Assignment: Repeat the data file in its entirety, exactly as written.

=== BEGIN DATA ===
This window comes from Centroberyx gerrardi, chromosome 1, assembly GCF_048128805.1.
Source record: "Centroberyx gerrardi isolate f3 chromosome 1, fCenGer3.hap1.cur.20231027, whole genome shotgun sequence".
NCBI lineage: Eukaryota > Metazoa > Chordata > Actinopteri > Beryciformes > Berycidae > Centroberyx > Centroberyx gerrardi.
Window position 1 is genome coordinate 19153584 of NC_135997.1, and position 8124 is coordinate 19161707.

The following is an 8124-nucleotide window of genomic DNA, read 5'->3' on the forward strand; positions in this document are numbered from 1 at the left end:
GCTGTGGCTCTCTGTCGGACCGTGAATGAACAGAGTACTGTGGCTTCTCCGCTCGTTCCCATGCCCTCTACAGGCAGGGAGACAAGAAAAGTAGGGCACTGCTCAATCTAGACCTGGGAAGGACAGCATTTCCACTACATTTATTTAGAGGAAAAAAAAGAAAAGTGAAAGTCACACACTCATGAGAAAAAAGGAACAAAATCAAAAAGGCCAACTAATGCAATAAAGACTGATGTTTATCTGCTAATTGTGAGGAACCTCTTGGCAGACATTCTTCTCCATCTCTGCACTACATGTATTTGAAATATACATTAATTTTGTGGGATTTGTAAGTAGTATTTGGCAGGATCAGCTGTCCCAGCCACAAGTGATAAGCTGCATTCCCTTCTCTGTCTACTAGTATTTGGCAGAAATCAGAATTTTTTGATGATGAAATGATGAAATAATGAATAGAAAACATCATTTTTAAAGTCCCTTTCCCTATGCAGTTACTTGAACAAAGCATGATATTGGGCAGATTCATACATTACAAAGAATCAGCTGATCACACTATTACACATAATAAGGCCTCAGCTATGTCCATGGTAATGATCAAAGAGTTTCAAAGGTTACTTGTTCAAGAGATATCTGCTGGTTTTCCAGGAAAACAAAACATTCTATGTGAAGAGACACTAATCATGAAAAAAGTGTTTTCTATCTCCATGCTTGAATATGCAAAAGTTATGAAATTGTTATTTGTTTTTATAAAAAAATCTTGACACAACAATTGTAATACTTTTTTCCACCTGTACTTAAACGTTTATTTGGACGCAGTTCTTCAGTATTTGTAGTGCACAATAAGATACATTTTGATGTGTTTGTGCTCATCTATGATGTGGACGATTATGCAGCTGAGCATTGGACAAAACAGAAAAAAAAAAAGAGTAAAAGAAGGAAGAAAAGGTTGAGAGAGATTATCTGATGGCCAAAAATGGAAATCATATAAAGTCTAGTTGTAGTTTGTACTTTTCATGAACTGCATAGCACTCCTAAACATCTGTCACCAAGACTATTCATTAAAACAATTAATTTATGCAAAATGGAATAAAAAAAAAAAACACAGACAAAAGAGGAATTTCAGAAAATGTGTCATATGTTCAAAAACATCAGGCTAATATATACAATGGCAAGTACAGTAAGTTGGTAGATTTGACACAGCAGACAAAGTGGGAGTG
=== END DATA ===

This window comes from Centroberyx gerrardi, chromosome 1, assembly GCF_048128805.1.
Source record: "Centroberyx gerrardi isolate f3 chromosome 1, fCenGer3.hap1.cur.20231027, whole genome shotgun sequence".
NCBI lineage: Eukaryota > Metazoa > Chordata > Actinopteri > Beryciformes > Berycidae > Centroberyx > Centroberyx gerrardi.
Window position 1 is genome coordinate 19153584 of NC_135997.1, and position 8124 is coordinate 19161707.

The following is an 8124-nucleotide window of genomic DNA, read 5'->3' on the forward strand; positions in this document are numbered from 1 at the left end:
GCTGTGGCTCTCTGTCGGACCGTGAATGAACAGAGTACTGTGGCTTCTCCGCTCGTTCCCATGCCCTCTACAGGCAGGGAGACAAGAAAAGTAGGGCACTGCTCAATCTAGACCTGGGAAGGACAGCATTTCCACTACATTTATTTAGAGGAAAAAAAAGAAAAGTGAAAGTCACACACTCATGAGAAAAAAGGAACAAAATCAAAAAGGCCAACTAATGCAATAAAGACTGATGTTTATCTGCTAATTGTGAGGAACCTCTTGGCAGACATTCTTCTCCATCTCTGCACTACATGTATTTGAAATATACATTAATTTTGTGGGATTTGTAAGTAGTATTTGGCAGGATCAGCTGTCCCAGCCACAAGTGATAAGCTGCATTCCCTTCTCTGTCTACTAGTATTTGGCAGAAATCAGAATTTTTTGATGATGAAATGATGAAATAATGAATAGAAAACATCATTTTTAAAGTCCCTTTCCCTATGCAGTTACTTGAACAAAGCATGATATTGGGCAGATTCATACATTACAAAGAATCAGCTGATCACACTATTACACATAATAAGGCCTCAGCTATGTCCATGGTAATGATCAAAGAGTTTCAAAGGTTACTTGTTCAAGAGATATCTGCTGGTTTTCCAGGAAAACAAAACATTCTATGTGAAGAGACACTAATCATGAAAAAAGTGTTTTCTATCTCCATGCTTGAATATGCAAAAGTTATGAAATTGTTATTTGTTTTTATAAAAAAATCTTGACACAACAATTGTAATACTTTTTTCCACCTGTACTTAAACGTTTATTTGGACGCAGTTCTTCAGTATTTGTAGTGCACAATAAGATACATTTTGATGTGTTTGTGCTCATCTATGATGTGGACGATTATGCAGCTGAGCATTGGACAAAACAGAAAAAAAAAAAGAGTAAAAGAAGGAAGAAAAGGTTGAGAGAGATTATCTGATGGCCAAAAATGGAAATCATATAAAGTCTAGTTGTAGTTTGTACTTTTCATGAACTGCATAGCACTCCTAAACATCTGTCACCAAGACTATTCATTAAAACAATTAATTTATGCAAAATGGAATAAAAAAAAAAAACACAGACAAAAGAGGAATTTCAGAAAATGTGTCATATGTTCAAAAACATCAGGCTAATATATACAATGGCAAGTACAGTAAGTTGGTAGATTTGACACAGCAGACAAAGTGGGAGTG